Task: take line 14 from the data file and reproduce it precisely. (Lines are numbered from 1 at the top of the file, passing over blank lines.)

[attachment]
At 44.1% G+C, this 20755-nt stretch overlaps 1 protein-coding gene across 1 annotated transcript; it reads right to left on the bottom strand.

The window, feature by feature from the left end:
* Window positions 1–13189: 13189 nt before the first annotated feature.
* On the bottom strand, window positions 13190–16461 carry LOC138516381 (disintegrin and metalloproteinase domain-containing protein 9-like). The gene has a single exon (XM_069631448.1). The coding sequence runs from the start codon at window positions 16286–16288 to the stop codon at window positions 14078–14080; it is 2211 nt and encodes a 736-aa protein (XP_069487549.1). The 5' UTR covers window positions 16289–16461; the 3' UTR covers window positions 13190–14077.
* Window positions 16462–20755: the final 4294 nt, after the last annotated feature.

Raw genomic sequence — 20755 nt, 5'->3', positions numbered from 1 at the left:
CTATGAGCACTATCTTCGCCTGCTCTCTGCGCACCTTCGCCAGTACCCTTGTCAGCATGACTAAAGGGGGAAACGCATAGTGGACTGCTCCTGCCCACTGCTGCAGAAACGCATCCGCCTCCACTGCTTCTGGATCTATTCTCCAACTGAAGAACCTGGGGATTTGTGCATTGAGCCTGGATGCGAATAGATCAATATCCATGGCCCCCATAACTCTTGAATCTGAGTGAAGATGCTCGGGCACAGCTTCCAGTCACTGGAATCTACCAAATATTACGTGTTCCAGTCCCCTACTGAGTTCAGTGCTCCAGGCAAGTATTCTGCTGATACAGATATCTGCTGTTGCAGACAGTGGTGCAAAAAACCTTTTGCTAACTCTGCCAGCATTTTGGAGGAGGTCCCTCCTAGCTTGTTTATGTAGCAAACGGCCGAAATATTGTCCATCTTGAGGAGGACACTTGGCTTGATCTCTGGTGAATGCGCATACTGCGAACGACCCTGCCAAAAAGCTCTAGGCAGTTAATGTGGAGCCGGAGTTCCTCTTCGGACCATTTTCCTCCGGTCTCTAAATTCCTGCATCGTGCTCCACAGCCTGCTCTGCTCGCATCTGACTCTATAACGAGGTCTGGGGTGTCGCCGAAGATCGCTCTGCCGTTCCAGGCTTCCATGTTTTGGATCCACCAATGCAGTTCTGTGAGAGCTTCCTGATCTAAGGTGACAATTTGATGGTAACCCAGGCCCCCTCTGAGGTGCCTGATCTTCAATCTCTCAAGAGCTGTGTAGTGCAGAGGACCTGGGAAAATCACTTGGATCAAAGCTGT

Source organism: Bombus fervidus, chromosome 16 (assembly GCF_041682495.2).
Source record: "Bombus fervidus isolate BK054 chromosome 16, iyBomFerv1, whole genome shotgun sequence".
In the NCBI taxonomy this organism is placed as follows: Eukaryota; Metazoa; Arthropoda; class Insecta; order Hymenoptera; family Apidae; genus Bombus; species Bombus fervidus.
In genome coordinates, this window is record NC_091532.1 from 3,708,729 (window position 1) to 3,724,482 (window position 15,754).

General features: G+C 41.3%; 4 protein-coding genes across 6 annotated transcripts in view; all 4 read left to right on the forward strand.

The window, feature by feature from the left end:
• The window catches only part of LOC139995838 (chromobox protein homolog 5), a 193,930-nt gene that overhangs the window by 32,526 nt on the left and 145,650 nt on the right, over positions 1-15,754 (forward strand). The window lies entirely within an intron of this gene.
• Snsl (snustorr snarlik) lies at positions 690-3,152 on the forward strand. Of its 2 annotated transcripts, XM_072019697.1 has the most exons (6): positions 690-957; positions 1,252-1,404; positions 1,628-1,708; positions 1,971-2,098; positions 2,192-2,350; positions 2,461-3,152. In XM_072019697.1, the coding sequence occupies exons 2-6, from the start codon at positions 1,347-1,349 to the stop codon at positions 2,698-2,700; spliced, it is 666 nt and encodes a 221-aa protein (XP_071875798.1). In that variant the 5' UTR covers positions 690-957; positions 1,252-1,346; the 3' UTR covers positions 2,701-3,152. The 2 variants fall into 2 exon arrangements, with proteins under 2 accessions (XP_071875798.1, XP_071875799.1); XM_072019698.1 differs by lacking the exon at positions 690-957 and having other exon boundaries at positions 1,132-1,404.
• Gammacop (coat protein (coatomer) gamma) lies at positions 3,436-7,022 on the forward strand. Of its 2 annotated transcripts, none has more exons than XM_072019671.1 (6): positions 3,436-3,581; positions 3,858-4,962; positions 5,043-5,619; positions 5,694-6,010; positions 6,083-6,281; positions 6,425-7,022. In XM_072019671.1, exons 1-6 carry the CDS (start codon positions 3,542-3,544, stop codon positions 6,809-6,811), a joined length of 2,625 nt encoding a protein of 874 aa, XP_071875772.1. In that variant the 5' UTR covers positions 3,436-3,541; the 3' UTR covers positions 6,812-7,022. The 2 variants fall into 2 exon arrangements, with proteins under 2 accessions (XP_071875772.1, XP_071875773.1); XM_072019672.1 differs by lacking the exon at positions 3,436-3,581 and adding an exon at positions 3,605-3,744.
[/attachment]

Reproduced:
• The window catches only part of LOC139995838 (chromobox protein homolog 5), a 193,930-nt gene that overhangs the window by 32,526 nt on the left and 145,650 nt on the right, over positions 1-15,754 (forward strand). The window lies entirely within an intron of this gene.